1953 marked an important year for the understanding of CF with the detection of the abnormalities in sweat glands by Paul di Sant’Agnese. Di Sant’Agnese (1914–2005)- together with Harry Schwachman and Dorothy Andersen- founded the Cystic Fibrosis Foundation and Cystic Fibrosis Care in the United States at Columbia University Medical Center in New York. In 1946, he was also the first to use inhaled penicillin as a treatment of CF [43]. In 1949, there was a large heat wave that led to many patients with CF to suffer from dehydration with hypochloremic alkalosis and prostrations due to the loss of salt, especially those that were breastfeeding. Di Sant’Agnese-at the time working with Andersen as a pathologist- investigated the cause of these excessive losses and came to the conclusion that it was due to the abnormal elimination of chlorine through sweat. This led to the development in 1952 of what is still used today as a diagnostic test for CF, the test that quantifies electrolytes in sweat, known as the sweat test [44]. This opened the door for investigations to identify the main issue of the disease [45]. Before the discovery of this test, CF was diagnosed through duodenal intubation which demonstrated pancreatic insufficiencies in line with previous findings. The most effective method of diagnosing CF was by determining the amount of sodium in one’s sweat. Originally, patients underwent high temperatures to induce sweat, which was not without risk; however, in 1959, utilising pilocarpine iontophoresis designed by Gibson and Cook [46], this could be done safely. Lewis E. Gibson and Robert E. Cooke of the department of Paediatrics at Johns Hopkins Medical School published their findings in 1959. Gibson (1927-2008) joined R. Cooke’s team at Johns Hopkins and was subsequently the director of different study groups on CF until he retired from teaching paediatrics at Loyola University Stritch School of Medicine in Chicago and Director of his centre for CF in 1996. Robert Edmond Cooke (1920-2014) was a paediatrician deeply involved in American healthcare reform during both the John F. Kennedy administration- a close collaborator and friend of the family- and the Lyndon B. Johnson administration.

During the 50s and 60s, although the fundamental cause of the lesions was unknown, different clinical methods were set up. Shwachman (Boston, 1910-1986) was the first to publish that 15% of patients did not have any pancreatic issues and established a system of ranking clinical severity [47], that is still used [48].

Newborns with meconium Ileus had a bleak prognostic as close to 50% died. The implementation and publication, in 1957 at The Children’s Hospital of Philadelphia, used a technique called an ileostomy, developed by Bishop and Koop [49], which helped them to save many lives. A decade later in 1969, Doctor Helen Noblett (Royal Children’s Hospital, Melbourne) utilised enemas of amidotrizoate meglumine (Gastrografín®) for uncomplicated meconium ileus, which led to the cure for children without having to undergo surgery [50].

Other advances in the field of pharmacology contributed to the survival of those who were ill such as penicillin resistant to beta-lactamase and the introduction of enteric-coated pancreatic enzymes that impede the inactivation of lipase because of chloric acid in the stomach.

The autosomal inheritance pattern of CF was clearly indicated by the group at Harvard in 1956, with Fred Allen as the geneticist [51] and verified by PM Connealy, in 1973 [52].

In the 1980s, scientists discovered that poor functioning of the epithelial tissuewas common for all organs affected by CF. Specifically, it revealed that the patients’epithelial were impermeable to the chloride ion [53]. In 1983, PM. Quinton [54] (University of California) explainedthat the reason for the salty sweat in patients with CF was due to the inability of the epithelial tissue to absorb chloride and as a result, it was impossible for sodium to be absorbed from the light of the conduit causing excessive retention of those ions in sweat leading to them beingabnormally salty. By 1983, Quinton marked a change in the investigation of the disease with the discovery that the main issue with CF was a defective reabsorption of chloride at the level of the epithelial cells of the epithelial gland [55].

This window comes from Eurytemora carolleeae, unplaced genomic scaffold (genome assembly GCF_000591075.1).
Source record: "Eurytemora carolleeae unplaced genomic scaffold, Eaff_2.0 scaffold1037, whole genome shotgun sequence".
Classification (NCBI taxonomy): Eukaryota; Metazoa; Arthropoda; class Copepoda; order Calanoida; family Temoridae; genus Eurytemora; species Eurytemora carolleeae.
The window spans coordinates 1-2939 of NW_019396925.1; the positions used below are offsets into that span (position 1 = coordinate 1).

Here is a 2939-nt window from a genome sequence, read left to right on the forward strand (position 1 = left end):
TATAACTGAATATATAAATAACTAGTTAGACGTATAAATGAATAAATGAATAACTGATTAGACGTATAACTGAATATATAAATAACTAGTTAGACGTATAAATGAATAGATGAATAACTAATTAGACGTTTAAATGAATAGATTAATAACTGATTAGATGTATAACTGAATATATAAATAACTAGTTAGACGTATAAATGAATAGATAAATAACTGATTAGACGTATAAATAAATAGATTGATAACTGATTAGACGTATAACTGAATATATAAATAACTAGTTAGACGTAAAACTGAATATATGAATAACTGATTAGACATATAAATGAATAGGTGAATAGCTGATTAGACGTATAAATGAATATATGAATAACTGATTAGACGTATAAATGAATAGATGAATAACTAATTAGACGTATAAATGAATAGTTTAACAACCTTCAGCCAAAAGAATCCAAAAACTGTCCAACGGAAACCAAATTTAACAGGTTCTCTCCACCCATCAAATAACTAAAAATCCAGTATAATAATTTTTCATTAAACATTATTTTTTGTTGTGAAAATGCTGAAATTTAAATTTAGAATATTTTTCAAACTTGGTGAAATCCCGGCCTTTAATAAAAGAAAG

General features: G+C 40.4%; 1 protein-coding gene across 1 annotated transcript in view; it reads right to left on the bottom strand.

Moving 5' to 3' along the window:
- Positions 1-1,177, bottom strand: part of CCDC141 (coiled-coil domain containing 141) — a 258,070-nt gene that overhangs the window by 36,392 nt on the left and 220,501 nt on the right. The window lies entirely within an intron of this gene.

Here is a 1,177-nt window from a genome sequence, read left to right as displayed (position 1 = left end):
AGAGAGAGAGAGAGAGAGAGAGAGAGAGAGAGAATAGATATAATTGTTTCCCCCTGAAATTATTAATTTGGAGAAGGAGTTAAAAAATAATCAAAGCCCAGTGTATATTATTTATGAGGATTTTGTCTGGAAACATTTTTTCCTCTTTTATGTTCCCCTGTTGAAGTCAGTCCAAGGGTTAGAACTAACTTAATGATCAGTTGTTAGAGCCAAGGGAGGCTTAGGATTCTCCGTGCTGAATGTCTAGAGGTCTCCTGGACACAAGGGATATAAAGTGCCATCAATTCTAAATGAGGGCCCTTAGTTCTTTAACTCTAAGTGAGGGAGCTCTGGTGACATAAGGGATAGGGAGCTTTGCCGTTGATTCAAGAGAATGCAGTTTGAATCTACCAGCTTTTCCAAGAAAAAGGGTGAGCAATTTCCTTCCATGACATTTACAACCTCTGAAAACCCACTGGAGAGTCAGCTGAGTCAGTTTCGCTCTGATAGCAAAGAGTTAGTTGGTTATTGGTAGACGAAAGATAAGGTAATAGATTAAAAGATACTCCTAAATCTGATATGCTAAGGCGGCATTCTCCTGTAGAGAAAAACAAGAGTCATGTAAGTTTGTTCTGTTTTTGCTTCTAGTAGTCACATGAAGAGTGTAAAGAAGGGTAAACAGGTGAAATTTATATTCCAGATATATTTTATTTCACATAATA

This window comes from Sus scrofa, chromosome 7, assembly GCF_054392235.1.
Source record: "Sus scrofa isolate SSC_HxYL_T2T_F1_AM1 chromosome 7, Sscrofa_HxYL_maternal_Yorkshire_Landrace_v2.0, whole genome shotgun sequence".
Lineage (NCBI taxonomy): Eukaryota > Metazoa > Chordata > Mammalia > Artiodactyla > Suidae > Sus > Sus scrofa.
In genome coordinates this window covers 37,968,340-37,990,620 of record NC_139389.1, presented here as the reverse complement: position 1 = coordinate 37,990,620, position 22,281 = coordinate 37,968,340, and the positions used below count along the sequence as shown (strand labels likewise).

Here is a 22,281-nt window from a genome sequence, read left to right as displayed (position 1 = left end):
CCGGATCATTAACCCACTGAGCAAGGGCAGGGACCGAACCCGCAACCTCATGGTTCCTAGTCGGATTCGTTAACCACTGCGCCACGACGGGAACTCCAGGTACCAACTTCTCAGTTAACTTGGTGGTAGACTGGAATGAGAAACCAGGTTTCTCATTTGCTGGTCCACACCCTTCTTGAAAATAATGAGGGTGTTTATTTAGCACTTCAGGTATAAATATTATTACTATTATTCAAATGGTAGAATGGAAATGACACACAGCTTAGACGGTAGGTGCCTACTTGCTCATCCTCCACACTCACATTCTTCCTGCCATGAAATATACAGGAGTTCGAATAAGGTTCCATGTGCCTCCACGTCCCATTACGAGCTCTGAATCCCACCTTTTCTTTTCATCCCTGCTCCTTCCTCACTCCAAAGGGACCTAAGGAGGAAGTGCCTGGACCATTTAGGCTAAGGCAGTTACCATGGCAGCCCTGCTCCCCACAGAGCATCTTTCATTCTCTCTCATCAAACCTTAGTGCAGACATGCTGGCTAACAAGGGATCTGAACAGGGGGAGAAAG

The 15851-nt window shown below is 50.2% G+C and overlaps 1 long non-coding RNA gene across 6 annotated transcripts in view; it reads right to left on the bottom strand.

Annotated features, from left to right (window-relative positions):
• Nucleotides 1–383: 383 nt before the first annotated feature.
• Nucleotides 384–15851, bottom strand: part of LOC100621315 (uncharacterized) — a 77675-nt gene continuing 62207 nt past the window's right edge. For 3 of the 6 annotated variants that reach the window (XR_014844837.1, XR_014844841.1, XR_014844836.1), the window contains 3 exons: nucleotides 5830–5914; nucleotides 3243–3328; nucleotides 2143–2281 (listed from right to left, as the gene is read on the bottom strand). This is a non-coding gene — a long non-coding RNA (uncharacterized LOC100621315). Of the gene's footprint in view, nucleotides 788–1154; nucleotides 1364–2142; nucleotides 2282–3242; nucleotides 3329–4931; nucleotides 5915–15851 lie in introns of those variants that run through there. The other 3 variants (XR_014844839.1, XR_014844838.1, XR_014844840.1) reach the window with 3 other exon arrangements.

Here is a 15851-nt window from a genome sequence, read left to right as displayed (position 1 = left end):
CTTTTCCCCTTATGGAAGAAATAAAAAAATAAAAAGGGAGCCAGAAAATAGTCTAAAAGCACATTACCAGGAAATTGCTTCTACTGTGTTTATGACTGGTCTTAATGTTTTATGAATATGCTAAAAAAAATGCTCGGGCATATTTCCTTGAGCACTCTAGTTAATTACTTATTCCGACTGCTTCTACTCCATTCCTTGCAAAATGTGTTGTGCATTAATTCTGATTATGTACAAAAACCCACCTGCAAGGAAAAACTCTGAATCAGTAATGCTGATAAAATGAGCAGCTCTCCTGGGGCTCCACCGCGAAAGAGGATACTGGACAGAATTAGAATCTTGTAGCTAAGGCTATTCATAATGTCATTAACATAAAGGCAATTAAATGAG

In 1985, the gene for chromosome 7 [56], was identified and at the end of the decade it was patent that CF was caused by poor functioning of the chloride channel dependent on cAMP. This was confirmed with the identification of the gene and its protein product (CFTR) in 1989 through the positional cloning of Lap-Chee Tsui and John Riordan (Toronto) on the same number of Science [57-59] together with Francis S Collins (Michigan). In 1991, it was demonstrated that the protein CFTR forms a chloride channel [60] and that it needs ATP hydrolysis to open [61].

With the identification of the CFTR gene, new pathways of investigation have been opened [62] including the use of genetically modified rats in 1992 [63-65], and 1993 [66] and 1995 [67], as well as mutational studies and functional analyses of the CFTR protein in epithelial cells. It is important to highlight that the different murine models of CF have intestinal diseases but do not develop respiratory problems.However, there are two strains of rats that do show respiratory problems. In 1997, G. Kent et, al. described the phenotype of a congenic strain of “knock-out” rats, a congenic strain of back-crossing that developed early pulmonary illnesses spontaneously and progressively characteristic of fibrosis, inflammation and problems with the mucociliary clearance [68]. More recently, one rat has been developed that specifically overexpresses the sodium ENaC canal in the respiratory epithelium to demonstrate that the transport of sodium per se may cause pulmonary illness similar to that of cystic fibrosis [69]. The increase in the absorption of sodium in these rats led to an increase in the concentration of mucus, which caused a severe and spontaneous pulmonary illness comparable to CF, with inflammation through neutrophils, obstruction of mucus and little bacterial elimination which makes these rats a better model for the study of pulmonary issues of CF.